Most of the time, films exist quite openly as simply a form of entertainment. We go along to the cinema, or download them onto TVs and other gadgetry, we sit down for a couple of hours, and go swimming in Imagination Land (albeit with the exception of documentaries. Even the truest of biopics about real-life figures and happenings rarely escapes that fundamentally ‘theatrical’ DNA. Actors have their big moments. Music swells. Symbolism abounds, with subtlety or otherwise. Act One, Act Two, Act Three, then show’s over. This isn’t criticism. Most films know exactly what they are, or at least what they’re trying to be: someone’s idea of a good story that others will enjoy and/or appreciate. Describing Barry Jenkins’ Moonlight as ‘entertainment’ is a disservice. The film is nothing less than a portal, a transporting experience, and an unfiltered exploration into the life of a young, black, gay man coming of age.


‘Little’. ‘Chiron’. ‘Black’ (Alex Hibbert, Ashton Sanders, Trevante Rhodes, respectively). Over the course of his troubled upbringing in the ghettos of Miami, Florida, Chiron goes by each of these in his search for an identity he can understand. With his mother Paula (Naomie Harris) a drug addict, a young Chiron finds guidance in Juan (Mahershala Ali) and Teresa (Janelle Monáe), but the older he gets the more he realizes the terrible truth that knowing who you are isn’t something that can be told to you. It’s something you must discover for yourself.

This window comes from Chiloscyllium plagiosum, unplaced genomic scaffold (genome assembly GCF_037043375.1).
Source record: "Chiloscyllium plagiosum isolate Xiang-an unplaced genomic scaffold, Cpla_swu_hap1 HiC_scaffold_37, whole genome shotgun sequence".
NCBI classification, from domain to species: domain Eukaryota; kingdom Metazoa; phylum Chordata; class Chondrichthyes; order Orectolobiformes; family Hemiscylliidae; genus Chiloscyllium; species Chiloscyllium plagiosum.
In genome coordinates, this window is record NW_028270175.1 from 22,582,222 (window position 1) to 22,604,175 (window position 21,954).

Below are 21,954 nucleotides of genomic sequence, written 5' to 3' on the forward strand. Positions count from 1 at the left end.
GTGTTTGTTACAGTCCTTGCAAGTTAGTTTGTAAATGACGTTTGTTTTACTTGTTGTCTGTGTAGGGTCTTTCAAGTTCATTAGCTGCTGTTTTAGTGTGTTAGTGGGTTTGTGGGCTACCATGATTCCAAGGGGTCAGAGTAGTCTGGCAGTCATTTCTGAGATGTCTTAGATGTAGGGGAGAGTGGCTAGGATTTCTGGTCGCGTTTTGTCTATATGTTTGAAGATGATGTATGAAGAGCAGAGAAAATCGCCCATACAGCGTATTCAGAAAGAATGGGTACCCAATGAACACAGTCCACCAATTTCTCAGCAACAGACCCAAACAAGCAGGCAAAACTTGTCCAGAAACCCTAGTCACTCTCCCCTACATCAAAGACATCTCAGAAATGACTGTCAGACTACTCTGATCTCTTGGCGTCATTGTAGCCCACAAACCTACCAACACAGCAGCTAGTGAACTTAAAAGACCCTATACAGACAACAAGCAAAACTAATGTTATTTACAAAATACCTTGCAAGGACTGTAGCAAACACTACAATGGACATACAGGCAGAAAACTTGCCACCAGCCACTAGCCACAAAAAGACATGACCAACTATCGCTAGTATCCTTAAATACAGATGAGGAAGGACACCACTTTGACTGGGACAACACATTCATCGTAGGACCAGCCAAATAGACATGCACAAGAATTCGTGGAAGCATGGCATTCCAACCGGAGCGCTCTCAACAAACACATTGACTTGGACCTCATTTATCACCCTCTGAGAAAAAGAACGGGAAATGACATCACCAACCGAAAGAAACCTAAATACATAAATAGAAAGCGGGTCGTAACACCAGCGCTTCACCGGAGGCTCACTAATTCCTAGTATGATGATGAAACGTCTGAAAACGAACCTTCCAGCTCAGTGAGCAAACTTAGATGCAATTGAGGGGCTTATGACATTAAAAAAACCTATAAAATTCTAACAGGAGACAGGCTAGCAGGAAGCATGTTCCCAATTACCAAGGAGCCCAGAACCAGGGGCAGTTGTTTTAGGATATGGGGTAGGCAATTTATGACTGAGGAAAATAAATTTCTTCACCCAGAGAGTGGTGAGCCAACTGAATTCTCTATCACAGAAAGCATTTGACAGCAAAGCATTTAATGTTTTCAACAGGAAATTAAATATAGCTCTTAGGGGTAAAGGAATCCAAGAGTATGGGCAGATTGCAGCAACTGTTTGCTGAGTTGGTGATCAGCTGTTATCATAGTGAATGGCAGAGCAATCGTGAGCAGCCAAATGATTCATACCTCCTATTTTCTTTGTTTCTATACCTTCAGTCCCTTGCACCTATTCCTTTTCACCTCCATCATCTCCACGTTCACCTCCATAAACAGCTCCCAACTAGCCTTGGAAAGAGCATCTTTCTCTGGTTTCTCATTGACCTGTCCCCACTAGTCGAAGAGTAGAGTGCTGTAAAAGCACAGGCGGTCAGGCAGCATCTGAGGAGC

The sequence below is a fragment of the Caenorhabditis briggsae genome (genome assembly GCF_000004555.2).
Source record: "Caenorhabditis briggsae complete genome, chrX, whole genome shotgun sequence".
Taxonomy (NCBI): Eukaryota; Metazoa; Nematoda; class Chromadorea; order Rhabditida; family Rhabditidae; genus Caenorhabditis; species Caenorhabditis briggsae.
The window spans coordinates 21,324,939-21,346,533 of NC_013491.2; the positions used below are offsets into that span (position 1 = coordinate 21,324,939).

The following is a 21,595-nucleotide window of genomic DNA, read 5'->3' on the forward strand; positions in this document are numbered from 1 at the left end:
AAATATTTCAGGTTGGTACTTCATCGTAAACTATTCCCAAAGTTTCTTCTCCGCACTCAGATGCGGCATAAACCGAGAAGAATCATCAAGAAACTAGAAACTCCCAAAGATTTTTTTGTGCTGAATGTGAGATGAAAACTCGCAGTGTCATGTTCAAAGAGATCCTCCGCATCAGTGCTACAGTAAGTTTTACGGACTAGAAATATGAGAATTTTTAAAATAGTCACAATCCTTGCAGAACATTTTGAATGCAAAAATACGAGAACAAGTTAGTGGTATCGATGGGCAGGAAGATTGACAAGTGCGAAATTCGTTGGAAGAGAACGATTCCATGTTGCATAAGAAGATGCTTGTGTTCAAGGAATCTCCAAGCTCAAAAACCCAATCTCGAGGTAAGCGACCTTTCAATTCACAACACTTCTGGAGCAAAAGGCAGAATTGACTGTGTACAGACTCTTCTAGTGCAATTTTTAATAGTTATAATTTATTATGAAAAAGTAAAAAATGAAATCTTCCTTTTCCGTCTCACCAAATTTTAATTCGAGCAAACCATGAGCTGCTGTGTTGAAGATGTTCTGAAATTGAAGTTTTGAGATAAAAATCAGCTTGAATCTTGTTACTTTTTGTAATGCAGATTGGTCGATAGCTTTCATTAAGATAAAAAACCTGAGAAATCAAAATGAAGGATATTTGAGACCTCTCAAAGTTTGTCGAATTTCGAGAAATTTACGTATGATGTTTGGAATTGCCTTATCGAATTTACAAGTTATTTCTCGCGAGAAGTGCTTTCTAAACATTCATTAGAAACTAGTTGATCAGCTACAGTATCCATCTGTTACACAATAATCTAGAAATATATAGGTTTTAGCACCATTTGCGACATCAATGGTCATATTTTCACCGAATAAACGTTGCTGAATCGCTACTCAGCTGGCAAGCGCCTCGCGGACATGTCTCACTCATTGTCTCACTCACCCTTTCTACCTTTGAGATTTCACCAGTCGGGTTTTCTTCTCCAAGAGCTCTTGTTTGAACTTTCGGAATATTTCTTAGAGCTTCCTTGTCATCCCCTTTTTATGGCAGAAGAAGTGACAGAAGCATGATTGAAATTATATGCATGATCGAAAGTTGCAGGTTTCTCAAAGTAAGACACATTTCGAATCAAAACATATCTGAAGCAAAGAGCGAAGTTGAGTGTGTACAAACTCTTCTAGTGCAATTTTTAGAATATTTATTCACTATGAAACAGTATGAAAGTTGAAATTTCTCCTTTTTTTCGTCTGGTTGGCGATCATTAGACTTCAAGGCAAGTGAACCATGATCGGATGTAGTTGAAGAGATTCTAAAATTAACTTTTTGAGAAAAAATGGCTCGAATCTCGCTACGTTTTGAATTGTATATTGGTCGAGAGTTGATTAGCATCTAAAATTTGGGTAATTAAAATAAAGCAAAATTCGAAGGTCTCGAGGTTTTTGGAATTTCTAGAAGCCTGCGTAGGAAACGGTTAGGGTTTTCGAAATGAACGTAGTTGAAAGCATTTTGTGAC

Moonlight is truly, unequivocally, a special film. No matter if the story had been autobiographical or a complete work of fiction (Jenkins adapts the film from Tarell Alvin McCraney’s 2003 semi-autobiographical stage-play ‘In Moonlight Black Boys Look Blue’), watching Moonlight isn’t so much like looking through a microscope into Chiron’s life as it is entering that microscope. Jenkins takes what could easily have been another in a long line of ‘culture studies’ of African American livelihoods in modern America, and instead delivers a soulful, sincere, immensely affecting snapshot of a life both far too real and far too nuanced for the silver screen to fully satisfy. We never completely know the person that is Chiron, because the questions of identity the film deals with are fundamentally too pervasive and profound to answer in general, let alone in two hours.


What makes the film remarkable is how deeply we do come to understand him with how little we are given. Performances across the board fill even the simplest of glances and facial expressions with all the emotional weight and volume of grand monologues. Mahershala Ali and Naomi Watts steal their every scene, each a supremely powerful and vivid example of the vicious cycle of circumstance that is their livelihoods, and scenes of their collision electrify the film like a fireworks display. Musically, the film plays out mostly in silence, allowing only the most electrically charged of moments a few emotional chords. Minimalism is the name of the game here, and all of it takes the emotionality to maximum. Nothing is superfluous, nothing feels contrived, everything has a purpose and something to say.


Watching Moonlight isn’t really like watching a film at all. It’s the experience of floating invisibly around the life and times of a vulnerable soul, as if you’re in the company of Dickens’ three spirits. It’s a film that fundamentally redefines romantic drama on the silver screen, a profound expression of the importance of self-acceptance and how deeply it contributes to the ability to love, and a much-needed spotlight on communities all too often overlooked by mass media storytelling.

Quality: 5/5

Entertainment: 5/5

Final Score: 5/5